Joe Lonnett

From Wikipedia, the free encyclopedia
Jump to navigation Jump to search
Joe Lonnett
Born: February 7, 1927
Beaver Falls, Pennsylvania
Died: December 5, 2011(2011-12-05) (aged 84)
Beaver Falls, Pennsylvania
Batted: Right Threw: Right
MLB debut
April 22, 1956, for the Philadelphia Phillies
Last MLB appearance
September 26, 1959, for the Philadelphia Phillies
MLB statistics
Batting average.166
Home runs6
Runs batted in27
As player
As coach

Joseph Paul Lonnett (February 7, 1927 – December 5, 2011), was an American professional baseball catcher, and coach, who played in Major League Baseball (MLB) for the Philadelphia Phillies.[1] During his playing days, Lonnett stood 5 feet 10½ inches (1.79 m) tall, weighing 185 pounds (84 kg). He threw and batted right-handed.

Playing career[edit]

Lonnett signed with the Phillies in 1948, and spent much of his career with the Phillies as a Minor League Baseball (MiLB) catcher and manager, and MLB catcher and scout. He missed two seasons while serving in the United States Navy in World War II and the Korean War. Lonnett spent four MLB seasons a second-string receiver, appearing in 143 games, while batting .166, with six home runs (HR) and 27 runs batted in (RBI) — never once cracking the .200 level for a season.

Coaching career[edit]

He returned to MLB as the third-base coach on Chuck Tanner's Chicago White Sox staff, from 1971 to 1975, and the Oakland Athletics in 1976. (Tanner — also a native of Western Pennsylvania and a former big league outfielder — had promised that if he ever became a MLB manager, Lonnett would be one of his coaches; Tanner honored his word, and Lonnett worked with him with the ChiSox and A's.)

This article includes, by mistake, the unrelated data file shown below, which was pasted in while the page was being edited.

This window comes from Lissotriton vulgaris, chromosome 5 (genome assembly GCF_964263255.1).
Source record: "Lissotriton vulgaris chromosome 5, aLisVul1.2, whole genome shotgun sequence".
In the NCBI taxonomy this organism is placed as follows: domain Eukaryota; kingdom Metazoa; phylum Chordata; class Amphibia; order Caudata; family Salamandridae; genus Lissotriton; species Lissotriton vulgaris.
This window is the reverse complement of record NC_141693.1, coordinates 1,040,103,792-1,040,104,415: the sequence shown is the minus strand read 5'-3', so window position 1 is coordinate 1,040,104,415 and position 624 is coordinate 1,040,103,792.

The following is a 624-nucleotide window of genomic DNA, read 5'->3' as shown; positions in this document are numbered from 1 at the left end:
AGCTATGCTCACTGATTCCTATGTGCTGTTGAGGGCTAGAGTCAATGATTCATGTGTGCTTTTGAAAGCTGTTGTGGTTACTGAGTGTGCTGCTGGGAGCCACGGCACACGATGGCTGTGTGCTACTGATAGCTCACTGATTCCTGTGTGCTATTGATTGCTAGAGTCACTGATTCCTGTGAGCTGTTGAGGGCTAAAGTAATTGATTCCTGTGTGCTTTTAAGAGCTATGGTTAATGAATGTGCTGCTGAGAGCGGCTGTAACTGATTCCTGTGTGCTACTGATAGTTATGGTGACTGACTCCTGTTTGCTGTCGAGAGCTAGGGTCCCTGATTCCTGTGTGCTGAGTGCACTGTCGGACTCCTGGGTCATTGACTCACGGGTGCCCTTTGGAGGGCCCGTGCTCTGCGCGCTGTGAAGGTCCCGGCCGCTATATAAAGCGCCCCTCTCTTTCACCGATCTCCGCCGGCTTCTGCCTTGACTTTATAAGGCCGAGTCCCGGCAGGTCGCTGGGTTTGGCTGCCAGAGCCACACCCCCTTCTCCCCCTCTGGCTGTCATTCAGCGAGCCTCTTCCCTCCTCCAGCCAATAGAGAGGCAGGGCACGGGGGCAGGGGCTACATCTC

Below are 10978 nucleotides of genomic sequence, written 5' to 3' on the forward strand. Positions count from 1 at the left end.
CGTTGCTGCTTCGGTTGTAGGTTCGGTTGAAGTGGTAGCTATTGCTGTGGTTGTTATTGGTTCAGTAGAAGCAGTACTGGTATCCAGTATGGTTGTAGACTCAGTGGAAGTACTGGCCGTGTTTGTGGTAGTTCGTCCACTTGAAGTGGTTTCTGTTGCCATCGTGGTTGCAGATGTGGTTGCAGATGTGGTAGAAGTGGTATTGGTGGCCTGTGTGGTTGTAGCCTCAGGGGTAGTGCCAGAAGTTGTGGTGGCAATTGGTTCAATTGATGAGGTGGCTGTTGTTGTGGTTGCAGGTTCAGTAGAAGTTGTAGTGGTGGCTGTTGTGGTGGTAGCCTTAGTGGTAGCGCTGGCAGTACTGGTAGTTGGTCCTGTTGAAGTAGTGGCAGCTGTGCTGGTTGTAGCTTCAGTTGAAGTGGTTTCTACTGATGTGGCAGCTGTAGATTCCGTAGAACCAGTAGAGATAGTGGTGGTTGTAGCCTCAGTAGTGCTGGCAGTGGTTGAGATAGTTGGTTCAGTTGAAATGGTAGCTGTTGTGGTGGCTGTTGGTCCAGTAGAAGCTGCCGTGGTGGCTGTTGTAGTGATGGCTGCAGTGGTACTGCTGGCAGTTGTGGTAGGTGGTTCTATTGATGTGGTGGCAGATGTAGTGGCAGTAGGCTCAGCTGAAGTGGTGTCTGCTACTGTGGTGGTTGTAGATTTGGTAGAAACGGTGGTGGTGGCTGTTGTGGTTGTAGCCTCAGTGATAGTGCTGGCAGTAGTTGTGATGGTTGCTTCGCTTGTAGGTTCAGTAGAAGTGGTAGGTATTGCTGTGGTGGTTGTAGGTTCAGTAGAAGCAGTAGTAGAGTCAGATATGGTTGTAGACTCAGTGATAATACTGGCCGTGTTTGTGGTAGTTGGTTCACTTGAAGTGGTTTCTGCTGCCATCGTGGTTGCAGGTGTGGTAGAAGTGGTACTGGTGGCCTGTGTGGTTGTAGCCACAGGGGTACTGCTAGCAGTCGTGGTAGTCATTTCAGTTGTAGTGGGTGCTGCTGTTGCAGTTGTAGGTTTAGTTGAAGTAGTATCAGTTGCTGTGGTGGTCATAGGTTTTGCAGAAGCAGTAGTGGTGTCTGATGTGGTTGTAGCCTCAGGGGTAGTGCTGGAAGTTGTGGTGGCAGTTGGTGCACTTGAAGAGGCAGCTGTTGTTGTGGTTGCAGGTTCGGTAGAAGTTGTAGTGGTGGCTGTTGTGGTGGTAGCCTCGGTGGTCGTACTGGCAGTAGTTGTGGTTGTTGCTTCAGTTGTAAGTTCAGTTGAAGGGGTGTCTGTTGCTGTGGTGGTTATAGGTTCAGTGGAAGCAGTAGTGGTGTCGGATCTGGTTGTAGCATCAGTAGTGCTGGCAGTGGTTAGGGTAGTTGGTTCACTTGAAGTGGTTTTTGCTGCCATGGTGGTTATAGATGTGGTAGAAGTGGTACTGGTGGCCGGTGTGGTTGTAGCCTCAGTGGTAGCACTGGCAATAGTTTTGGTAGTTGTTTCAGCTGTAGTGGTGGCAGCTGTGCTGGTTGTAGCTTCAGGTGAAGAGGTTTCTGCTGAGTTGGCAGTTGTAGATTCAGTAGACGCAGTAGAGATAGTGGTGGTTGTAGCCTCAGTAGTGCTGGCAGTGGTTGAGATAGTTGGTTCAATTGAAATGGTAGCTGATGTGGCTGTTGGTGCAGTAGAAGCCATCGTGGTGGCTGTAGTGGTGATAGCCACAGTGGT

When Tanner was traded to the Pittsburgh Pirates for catcher Manny Sanguillén — only the second trade in MLB history to involve a manager — Lonnett followed him to Pittsburgh. He wore Sanguillén's No. 35 jersey until the Pirates re-acquired Sanguillén a year later; after which, he wore No. 32. Eventually, Lonnett served as third-base coach on the Pirates' 1979 world championship team. In all, he coached eight seasons (19771984), for the Buccos.

In 1987, he was named the manager of the St. Catharines Blue Jays of the Short-Season 'A' affiliate of the Toronto Blue Jays in the New York–Penn League, which finished at 41-36, 4th in the NY–P Western Division.

Later life and death[edit]

In the final years of his life, Lonnett battled Alzheimer's disease and was cared for by his wife of 56 years, Alvida. In 2004, he attended the 25th anniversary celebration of the 1979 World’s Champs, at PNC Park.

Lonnett succumbed to his long-standing illness, in his home town of Beaver Falls, Pennsylvania, on December 5, 2011. He was 84.[1]


  1. ^ a b Gorman, Kevin (December 8, 2011). "Pirates' Lonnett was a man who valued family". Pittsburgh Tribune-Review. Tribune-Review Publishing Company. Archived from the original on September 7, 2012. Retrieved December 8, 2011.


  • Marcin, Joe, and Byers, Dick, eds., The Official 1977 Baseball Register. St. Louis: The Sporting News, 1977.
  • Thorn, John, and Palmer, Peter, eds., Total Baseball. New York: Warner Books, 1989.

External links[edit]

Preceded by
Bill Adair
Chicago White Sox third base coach
Succeeded by
Jim Busby
Preceded by
Bobby Winkles
Oakland Athletics third base coach
Succeeded by
Cal Ermer
Preceded by
Jose Pagan
Pittsburgh Pirates third base coach
Succeeded by
Bob Skinner